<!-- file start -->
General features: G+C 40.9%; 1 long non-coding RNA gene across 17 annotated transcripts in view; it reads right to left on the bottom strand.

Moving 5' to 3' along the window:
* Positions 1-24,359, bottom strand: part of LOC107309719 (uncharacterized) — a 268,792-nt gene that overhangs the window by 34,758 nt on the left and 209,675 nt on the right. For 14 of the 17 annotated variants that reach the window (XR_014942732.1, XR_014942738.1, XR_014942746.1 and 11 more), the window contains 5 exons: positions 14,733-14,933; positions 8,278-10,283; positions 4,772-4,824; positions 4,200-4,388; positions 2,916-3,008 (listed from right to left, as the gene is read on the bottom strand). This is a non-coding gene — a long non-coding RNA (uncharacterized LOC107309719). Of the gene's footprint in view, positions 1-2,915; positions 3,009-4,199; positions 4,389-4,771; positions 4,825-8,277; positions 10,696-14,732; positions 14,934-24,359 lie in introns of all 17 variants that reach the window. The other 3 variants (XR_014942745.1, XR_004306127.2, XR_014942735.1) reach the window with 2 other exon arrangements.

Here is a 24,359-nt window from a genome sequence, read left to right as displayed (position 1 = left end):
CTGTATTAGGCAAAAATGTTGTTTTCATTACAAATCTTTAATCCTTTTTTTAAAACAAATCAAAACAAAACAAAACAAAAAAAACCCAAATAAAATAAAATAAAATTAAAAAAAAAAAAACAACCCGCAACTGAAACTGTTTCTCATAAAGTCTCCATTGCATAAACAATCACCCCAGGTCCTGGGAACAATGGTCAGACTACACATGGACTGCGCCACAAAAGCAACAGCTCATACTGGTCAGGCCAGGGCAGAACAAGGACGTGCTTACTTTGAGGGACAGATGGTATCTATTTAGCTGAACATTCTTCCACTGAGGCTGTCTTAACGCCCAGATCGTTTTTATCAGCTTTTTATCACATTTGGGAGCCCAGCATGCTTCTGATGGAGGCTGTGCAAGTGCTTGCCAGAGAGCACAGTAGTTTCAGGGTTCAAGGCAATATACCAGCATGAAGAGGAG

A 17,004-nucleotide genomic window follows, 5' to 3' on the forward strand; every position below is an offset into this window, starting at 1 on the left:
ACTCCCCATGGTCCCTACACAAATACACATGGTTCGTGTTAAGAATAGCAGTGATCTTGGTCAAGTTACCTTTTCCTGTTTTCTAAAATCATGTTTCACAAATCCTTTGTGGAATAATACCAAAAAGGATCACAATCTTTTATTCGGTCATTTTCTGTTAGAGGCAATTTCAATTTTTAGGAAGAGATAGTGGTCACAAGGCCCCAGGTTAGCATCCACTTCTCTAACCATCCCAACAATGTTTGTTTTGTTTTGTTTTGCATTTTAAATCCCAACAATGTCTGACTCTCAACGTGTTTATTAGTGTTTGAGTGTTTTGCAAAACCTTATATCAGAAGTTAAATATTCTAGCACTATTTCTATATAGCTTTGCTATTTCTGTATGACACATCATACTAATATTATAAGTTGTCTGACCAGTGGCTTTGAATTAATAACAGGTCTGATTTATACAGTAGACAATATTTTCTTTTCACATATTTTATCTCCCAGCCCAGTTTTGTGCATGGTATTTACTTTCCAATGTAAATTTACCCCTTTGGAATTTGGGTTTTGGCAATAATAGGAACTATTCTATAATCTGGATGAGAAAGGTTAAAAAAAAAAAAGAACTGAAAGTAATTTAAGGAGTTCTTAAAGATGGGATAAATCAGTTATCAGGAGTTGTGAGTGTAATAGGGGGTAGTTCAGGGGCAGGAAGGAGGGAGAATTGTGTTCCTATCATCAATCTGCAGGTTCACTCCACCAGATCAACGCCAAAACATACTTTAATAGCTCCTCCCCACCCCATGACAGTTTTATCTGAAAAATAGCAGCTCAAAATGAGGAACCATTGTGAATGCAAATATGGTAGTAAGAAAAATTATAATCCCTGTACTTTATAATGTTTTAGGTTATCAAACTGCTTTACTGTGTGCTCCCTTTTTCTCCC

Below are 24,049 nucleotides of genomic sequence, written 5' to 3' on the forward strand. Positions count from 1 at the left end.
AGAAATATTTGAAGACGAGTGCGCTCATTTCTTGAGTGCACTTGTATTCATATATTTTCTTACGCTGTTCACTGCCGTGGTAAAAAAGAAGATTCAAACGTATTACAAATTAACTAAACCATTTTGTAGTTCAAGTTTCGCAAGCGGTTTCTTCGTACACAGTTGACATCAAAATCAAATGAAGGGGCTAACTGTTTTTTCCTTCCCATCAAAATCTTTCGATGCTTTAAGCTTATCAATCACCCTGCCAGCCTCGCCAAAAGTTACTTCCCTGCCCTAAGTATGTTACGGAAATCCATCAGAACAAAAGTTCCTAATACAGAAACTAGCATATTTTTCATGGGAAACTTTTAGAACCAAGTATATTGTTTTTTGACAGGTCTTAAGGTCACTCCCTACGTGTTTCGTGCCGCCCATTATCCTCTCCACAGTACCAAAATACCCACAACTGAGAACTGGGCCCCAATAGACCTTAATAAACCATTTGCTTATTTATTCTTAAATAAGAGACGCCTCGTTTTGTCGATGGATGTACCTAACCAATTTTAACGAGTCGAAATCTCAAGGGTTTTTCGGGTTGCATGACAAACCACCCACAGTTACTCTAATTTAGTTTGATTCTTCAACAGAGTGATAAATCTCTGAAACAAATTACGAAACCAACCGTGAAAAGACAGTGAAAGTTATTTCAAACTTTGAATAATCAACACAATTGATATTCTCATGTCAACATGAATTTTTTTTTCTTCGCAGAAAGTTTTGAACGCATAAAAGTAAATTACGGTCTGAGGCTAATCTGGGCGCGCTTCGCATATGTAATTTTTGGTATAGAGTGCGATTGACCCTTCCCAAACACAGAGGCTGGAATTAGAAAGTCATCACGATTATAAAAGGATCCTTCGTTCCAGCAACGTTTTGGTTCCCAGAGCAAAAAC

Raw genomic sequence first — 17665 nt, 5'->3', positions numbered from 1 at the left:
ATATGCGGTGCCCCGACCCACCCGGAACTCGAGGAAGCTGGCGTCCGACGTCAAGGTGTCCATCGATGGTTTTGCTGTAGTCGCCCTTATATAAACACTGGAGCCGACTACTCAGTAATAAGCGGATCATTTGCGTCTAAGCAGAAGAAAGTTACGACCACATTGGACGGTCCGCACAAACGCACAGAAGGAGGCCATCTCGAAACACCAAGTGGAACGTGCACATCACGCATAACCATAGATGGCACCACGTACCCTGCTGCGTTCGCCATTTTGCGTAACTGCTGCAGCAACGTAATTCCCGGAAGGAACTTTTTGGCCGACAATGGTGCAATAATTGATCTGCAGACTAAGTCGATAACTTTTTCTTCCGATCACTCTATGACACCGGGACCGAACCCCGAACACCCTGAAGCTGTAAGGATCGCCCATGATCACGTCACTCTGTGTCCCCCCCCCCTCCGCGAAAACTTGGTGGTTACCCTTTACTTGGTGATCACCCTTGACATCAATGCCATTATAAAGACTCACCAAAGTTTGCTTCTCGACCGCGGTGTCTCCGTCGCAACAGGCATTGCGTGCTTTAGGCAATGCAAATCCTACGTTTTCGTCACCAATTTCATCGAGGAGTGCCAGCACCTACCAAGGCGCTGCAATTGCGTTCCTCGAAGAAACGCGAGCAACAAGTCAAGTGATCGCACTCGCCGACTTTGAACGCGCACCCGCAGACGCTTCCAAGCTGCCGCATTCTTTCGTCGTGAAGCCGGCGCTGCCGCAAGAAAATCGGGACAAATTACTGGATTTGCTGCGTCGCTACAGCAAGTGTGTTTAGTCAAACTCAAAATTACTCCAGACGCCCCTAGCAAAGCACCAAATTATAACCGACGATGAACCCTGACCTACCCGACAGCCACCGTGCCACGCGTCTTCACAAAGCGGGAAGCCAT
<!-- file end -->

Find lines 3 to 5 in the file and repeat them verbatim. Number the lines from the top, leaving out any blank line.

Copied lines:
* Positions 1-24,359, bottom strand: part of LOC107309719 (uncharacterized) — a 268,792-nt gene that overhangs the window by 34,758 nt on the left and 209,675 nt on the right. For 14 of the 17 annotated variants that reach the window (XR_014942732.1, XR_014942738.1, XR_014942746.1 and 11 more), the window contains 5 exons: positions 14,733-14,933; positions 8,278-10,283; positions 4,772-4,824; positions 4,200-4,388; positions 2,916-3,008 (listed from right to left, as the gene is read on the bottom strand). This is a non-coding gene — a long non-coding RNA (uncharacterized LOC107309719). Of the gene's footprint in view, positions 1-2,915; positions 3,009-4,199; positions 4,389-4,771; positions 4,825-8,277; positions 10,696-14,732; positions 14,934-24,359 lie in introns of all 17 variants that reach the window. The other 3 variants (XR_014942745.1, XR_004306127.2, XR_014942735.1) reach the window with 2 other exon arrangements.

Here is a 24,359-nt window from a genome sequence, read left to right as displayed (position 1 = left end):
CTGTATTAGGCAAAAATGTTGTTTTCATTACAAATCTTTAATCCTTTTTTTAAAACAAATCAAAACAAAACAAAACAAAAAAAACCCAAATAAAATAAAATAAAATTAAAAAAAAAAAAACAACCCGCAACTGAAACTGTTTCTCATAAAGTCTCCATTGCATAAACAATCACCCCAGGTCCTGGGAACAATGGTCAGACTACACATGGACTGCGCCACAAAAGCAACAGCTCATACTGGTCAGGCCAGGGCAGAACAAGGACGTGCTTACTTTGAGGGACAGATGGTATCTATTTAGCTGAACATTCTTCCACTGAGGCTGTCTTAACGCCCAGATCGTTTTTATCAGCTTTTTATCACATTTGGGAGCCCAGCATGCTTCTGATGGAGGCTGTGCAAGTGCTTGCCAGAGAGCACAGTAGTTTCAGGGTTCAAGGCAATATACCAGCATGAAGAGGAG